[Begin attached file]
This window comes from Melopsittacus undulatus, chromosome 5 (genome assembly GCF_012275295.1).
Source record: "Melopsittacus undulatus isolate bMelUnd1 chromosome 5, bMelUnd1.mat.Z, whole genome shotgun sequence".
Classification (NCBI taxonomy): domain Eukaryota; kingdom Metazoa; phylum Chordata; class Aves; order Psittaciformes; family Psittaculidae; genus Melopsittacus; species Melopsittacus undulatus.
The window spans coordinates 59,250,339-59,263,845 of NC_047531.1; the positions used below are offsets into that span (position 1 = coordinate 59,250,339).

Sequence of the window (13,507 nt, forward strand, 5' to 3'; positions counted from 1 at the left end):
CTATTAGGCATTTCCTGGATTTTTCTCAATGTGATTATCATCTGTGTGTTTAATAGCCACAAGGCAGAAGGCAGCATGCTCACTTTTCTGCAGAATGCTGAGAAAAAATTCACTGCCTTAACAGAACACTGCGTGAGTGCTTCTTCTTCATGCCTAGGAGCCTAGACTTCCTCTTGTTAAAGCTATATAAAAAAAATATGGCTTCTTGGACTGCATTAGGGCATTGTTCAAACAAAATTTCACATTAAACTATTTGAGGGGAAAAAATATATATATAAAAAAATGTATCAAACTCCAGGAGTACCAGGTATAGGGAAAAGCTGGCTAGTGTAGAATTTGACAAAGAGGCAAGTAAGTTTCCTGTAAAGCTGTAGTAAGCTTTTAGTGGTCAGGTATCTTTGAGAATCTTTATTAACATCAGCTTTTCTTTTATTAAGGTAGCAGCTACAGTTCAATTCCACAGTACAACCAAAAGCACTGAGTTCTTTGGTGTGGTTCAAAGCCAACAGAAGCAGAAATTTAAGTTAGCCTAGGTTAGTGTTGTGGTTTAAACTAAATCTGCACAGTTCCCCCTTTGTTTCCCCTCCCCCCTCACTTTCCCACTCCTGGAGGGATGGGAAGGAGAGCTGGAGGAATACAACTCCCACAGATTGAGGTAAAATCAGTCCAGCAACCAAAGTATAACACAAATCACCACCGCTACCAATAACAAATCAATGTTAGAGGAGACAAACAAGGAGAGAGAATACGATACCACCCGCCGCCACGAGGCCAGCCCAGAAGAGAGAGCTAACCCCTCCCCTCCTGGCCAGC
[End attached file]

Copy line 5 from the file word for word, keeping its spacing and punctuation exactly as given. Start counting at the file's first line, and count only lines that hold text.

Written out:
Sequence of the window (13,507 nt, forward strand, 5' to 3'; positions counted from 1 at the left end):